B2B e-news competitive match-ups could exploit existing vulnerability

B2B e-news competitive match-ups could exploit existing vulnerability

July 18, 2018 Uncategorized 0

Anyone who frequently matches editorial strengths/weaknesses vs. those of competitors will find several angles to pursue via B2B e-news comparisons. Many sites have yet to go the extra mile in terms of delivering a regular flow of high-enterprise content. It’s possible you may be among them—not a good thing if your opposition is much more on the ball. Latest findings from my seventh annual B2B e-news delivery study confirm that many sites are vulnerable. In several cases, the content has merit, but has yet to go the extra mile required to secure bragging rights.

Current study data come from 36 sites. When completed, the study will have reviewed 50 sites. My scoring process considers eight factors: (1) Impact; (2) evidence of enterprise; (3) direct quotes used; (4) fast-paced introduction; (5) Fog Index score; (6) average sentence length; (7) total word count; (8) embedded link presence. Methodology involves reviewing ten articles posted by each site on the day of review. Now let’s look at some of the latest evidence:

  • Of 360 articles reviewed, 152 (42%) reflect no evidence of enterprise. This is considerably better than the 65% average reported in years past. But it’s hardly cause for celebration. When this total combines with the 122 items ranked in factor (2) as “low,” that leaves only 86 articles that show a decent amount of reporting enterprise.
  • Another finding that confirms vulnerability is offered via Fix-It-Alert (FIA) data. FIA shows the percentage of the 80 items reviewed per site that require improvement. Recommended target is 20% or lower. Only 10 sites made the grade; 21 sites scored FIA’s exceeding 25%. Within that latter total, nine sites registered FIA’s of 26–47.5%.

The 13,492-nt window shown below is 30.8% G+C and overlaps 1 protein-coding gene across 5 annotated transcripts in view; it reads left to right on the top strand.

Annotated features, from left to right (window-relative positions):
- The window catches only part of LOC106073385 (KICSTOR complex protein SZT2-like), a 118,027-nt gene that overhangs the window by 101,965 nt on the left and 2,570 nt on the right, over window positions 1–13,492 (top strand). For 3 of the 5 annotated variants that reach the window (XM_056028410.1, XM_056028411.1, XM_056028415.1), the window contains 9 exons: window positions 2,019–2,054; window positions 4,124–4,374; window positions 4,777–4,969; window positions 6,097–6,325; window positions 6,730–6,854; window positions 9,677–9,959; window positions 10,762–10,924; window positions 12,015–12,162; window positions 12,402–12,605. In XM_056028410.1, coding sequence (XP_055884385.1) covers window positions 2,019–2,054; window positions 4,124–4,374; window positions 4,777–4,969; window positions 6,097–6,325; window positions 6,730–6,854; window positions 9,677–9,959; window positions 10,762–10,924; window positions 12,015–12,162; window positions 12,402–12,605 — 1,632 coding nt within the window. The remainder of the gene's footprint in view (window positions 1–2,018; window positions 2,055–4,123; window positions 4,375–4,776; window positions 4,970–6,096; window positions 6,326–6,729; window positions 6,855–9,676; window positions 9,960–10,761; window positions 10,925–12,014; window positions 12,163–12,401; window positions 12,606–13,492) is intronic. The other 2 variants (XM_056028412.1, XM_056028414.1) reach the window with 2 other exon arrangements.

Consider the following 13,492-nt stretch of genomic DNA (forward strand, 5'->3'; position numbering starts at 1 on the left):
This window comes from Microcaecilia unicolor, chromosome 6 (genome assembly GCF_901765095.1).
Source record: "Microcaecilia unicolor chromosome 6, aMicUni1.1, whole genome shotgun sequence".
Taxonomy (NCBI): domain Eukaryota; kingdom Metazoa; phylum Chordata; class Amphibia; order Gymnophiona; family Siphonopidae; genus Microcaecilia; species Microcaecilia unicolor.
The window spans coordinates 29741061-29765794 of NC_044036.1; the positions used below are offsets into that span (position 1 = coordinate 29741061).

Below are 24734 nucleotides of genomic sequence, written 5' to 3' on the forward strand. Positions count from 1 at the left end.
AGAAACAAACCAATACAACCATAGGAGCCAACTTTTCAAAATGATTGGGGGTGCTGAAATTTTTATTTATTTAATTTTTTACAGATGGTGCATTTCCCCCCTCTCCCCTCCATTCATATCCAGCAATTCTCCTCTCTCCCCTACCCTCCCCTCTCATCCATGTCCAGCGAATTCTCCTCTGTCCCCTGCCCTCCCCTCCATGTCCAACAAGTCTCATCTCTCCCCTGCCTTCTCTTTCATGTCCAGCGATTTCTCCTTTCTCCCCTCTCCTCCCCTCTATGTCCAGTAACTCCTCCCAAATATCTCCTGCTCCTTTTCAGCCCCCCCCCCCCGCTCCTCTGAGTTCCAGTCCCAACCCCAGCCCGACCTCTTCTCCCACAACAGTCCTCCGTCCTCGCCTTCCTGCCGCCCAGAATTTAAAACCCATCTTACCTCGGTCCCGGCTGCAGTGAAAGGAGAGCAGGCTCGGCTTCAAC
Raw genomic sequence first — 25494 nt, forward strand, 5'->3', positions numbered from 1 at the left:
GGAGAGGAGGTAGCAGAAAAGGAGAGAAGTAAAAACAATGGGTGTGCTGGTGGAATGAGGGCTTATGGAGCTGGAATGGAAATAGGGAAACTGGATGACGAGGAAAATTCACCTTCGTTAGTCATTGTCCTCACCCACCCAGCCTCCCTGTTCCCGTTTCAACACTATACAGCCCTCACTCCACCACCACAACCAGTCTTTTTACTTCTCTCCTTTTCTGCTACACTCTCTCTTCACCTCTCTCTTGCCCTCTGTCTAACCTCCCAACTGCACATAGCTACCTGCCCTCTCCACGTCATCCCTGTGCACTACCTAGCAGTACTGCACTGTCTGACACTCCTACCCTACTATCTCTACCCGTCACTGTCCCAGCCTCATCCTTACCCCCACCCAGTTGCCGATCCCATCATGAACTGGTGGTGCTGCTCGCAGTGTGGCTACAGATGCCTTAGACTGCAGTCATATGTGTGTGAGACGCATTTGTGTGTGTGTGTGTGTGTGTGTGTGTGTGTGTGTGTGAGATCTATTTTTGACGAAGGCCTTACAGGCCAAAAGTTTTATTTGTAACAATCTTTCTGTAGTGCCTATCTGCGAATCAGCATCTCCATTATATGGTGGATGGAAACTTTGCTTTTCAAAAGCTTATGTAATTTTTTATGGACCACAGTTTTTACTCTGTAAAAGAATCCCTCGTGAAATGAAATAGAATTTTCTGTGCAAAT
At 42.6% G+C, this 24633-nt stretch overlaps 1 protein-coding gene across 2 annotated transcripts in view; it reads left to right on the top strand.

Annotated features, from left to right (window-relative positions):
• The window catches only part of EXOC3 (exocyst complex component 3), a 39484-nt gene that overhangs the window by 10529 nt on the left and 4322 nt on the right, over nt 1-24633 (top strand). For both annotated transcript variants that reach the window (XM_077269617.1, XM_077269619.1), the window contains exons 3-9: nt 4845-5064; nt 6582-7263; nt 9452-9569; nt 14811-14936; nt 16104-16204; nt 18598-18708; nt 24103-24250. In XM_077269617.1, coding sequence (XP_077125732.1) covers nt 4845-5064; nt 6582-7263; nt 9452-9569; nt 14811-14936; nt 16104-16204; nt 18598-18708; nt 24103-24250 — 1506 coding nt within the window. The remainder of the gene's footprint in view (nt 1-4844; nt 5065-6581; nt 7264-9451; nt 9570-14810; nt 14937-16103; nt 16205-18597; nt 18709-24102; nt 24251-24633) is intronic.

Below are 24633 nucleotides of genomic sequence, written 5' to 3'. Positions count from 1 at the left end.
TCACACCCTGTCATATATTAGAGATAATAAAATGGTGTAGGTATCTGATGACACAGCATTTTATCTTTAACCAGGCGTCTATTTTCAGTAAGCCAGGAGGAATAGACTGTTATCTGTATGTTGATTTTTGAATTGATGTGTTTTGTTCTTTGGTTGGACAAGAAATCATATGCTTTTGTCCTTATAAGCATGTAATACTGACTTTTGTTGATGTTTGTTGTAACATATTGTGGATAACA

• For those of you who claim editorial excellence as a strength, check out your Fog Index (FI) scores vs. your opposition. Preferred FI readability grade level is 12.0. In my reviews, I have stretched the top of the acceptable range to 12.5. Of the 360 articles scored, 151 (42%) showed FI levels of 13.0 or higher. Every so often, it pays for you to run an FI e-news study. This should show the number of sentences running 25 words or higher. Any sentence running 30 words or higher requires defogging.
  • As previous updates indicate, a lack of end-user connection is a common B2B e-news flaw. Of 284 quotes used, 145 (51%) were end-user sourced. Analysis of like items might show that many of those quotes were plucked from PR announcements rather than obtained via personal interviews. That 51% might sound okay to you (it doesn’t to me) but there is a hitch. Specifically, consider what happens when you apply my End-User-Visibility (EUV) index. In a nutshell, EUV suggests that a 10-article review should offer at least one end-user quote per article. This also could be attained by having a few articles use multiple quotes, offset by remaining articles using one or zero quotes. In other words, EUV should equal at least 1.0. Only three sites reached the target; 23 sites showed EUV lower than 0.5. A troublesome group of five sites used no end-user quotes.

You may recall from a previous post that for Phase VII of this study I raised my minimum target score from 60.0 to 80.0. Nobody has reached that target so far. And only ten sites managed a finish of 60.0 or higher.

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